# Can the wavelength of light change after it is emitted in a vacuum? [closed]

Can the wavelength of light change after it is emitted in a vacuum?

As the picture below describes, is it possible for light to change wavelengths after being emitted in a vacuum (no medium).

• This is not what the picture describes. Commented Aug 30, 2021 at 9:11

This is in fact possible. Apart from the "normal" Doppler effect, there are two ways the frequency of an electromagnetic wave can change:

• Gravitational redshift: Let's say a photon is emitted from the surface of a massive object such as a planet. Due to gravitational time dilation, we can loosely speaking say that a clock A at the surface of the planet "run slower" than a clock B at a large distance from the planet. Clock B will thus measure a lower frequency of the wave when it arrives at B. This effect can also be interpreted as the photon losing energy as it "climbs up" the gravitational potential of the planet (of course, everything is also possible in reverse – if the photon is emitted from B to A, it will gain energy and its wavelength will decrease).

• Expansion of spacetime: Imagine a photon travelling through space with negligible gravity (i.e. far from any star or planet). Since space itself expands, you could imagine the wavelength of the photon being "stretched out" over time, thus getting larger.

This is not what is being depicted in the diagram you quote.

The middle section, showing a wave with a wavelength that slowly increases as you go along the wave from left to right,

is purely illustrative, and it is used to show graphically what the comparison is between longer wavelengths and shorter ones.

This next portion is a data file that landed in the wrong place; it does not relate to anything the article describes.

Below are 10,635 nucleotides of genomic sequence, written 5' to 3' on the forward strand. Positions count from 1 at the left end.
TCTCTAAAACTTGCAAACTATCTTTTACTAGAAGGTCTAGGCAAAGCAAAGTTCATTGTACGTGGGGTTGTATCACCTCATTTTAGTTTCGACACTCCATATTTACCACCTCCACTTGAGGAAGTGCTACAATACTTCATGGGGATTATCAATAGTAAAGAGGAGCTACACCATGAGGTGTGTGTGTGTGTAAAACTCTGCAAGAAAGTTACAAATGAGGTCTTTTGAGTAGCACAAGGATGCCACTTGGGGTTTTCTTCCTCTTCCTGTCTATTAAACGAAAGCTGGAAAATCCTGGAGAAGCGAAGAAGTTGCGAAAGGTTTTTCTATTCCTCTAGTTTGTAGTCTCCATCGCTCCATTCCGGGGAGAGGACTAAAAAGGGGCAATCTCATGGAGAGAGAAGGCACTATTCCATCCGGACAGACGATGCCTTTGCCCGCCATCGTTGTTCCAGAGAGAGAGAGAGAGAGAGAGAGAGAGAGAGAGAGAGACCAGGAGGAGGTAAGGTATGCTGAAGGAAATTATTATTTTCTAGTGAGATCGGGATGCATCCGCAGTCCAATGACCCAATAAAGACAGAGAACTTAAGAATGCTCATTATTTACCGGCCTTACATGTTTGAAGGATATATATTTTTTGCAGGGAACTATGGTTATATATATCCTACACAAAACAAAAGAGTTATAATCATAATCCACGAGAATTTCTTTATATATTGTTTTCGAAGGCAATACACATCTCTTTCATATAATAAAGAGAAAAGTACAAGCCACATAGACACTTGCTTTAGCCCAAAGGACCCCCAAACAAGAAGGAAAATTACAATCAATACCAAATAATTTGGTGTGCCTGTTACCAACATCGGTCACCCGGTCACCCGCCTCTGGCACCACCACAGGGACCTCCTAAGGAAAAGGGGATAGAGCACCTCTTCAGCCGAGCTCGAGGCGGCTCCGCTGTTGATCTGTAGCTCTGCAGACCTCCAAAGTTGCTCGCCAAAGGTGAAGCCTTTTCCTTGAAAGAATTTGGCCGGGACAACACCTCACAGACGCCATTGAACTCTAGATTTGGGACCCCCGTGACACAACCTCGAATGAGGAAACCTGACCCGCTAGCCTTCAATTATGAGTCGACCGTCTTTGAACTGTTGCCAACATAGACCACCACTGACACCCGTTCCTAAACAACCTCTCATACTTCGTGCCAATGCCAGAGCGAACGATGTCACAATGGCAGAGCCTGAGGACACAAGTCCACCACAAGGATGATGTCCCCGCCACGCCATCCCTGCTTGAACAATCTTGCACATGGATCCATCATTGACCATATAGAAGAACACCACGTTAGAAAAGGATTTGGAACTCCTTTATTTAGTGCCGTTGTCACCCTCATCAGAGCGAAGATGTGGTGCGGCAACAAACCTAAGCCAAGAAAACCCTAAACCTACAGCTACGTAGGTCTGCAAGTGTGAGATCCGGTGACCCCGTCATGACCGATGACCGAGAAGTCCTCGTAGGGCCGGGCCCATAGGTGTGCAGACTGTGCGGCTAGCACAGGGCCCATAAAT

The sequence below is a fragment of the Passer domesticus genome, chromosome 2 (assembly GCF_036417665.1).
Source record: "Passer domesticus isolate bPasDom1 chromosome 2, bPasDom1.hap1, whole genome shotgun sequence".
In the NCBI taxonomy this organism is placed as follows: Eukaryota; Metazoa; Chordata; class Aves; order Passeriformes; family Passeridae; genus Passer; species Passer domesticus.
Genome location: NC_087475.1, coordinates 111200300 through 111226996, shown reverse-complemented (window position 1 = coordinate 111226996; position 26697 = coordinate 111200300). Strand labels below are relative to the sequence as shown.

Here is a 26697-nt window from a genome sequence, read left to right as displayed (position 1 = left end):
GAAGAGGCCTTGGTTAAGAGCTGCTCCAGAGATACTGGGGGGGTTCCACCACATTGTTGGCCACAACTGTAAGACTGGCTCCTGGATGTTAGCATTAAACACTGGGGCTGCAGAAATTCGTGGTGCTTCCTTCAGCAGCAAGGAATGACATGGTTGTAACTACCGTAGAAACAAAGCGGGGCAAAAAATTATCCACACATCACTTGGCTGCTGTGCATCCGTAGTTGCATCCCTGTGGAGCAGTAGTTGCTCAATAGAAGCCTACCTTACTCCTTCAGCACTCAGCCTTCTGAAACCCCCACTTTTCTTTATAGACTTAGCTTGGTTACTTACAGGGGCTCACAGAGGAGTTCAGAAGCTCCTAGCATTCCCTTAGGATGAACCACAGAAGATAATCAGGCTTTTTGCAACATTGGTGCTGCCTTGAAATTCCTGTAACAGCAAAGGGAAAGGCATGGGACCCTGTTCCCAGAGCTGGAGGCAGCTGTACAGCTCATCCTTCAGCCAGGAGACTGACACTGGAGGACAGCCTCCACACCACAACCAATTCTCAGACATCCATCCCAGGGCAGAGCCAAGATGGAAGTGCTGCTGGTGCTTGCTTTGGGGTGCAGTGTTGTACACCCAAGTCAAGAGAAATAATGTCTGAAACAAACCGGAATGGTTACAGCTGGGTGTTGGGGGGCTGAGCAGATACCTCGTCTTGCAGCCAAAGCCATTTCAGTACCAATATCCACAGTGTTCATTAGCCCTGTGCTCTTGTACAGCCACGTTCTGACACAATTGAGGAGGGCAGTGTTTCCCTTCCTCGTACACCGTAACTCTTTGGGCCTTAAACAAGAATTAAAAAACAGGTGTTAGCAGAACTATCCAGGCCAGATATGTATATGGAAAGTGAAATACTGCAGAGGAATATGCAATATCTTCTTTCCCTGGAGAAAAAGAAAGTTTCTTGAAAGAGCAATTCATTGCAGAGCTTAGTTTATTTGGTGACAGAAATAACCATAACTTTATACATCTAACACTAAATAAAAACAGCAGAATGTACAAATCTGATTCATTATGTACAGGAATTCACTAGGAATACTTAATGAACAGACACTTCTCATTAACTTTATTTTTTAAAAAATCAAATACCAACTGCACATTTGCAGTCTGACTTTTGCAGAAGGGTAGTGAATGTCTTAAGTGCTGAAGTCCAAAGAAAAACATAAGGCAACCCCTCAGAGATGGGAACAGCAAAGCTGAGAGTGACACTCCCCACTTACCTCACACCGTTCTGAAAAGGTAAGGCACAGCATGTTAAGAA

(One particular issue with this plot: it does not at all reflect the actual sizes of the wavelengths involved. In the diagram, the wavelengths on the left are bigger than the ones on the right by a factor of $$10$$, i.e., by one order of magnitude. The overall scheme, going from radiowaves to gamma rays, spans fifteen orders of magnitude, i.e. a factor of $$10^{15}$$, in the wavelengths involved.)

That said, it is possible to have pulses of light with a waveform that looks like that. This property (a changing frequency and wavelength over the duration of the pulse) is known as chirp, and it can be introduced into a pulse of light as simply as transmitting it through a block of glass. This has important technological applications which I described in this previous Q&A.

In any case, though, in the absence of effects coming from general relativity (i.e. any earth-bound experiment unless you're working at extremely high precision), the frequency and wavelength of light cannot change in vacuum once the radiation has been emitted.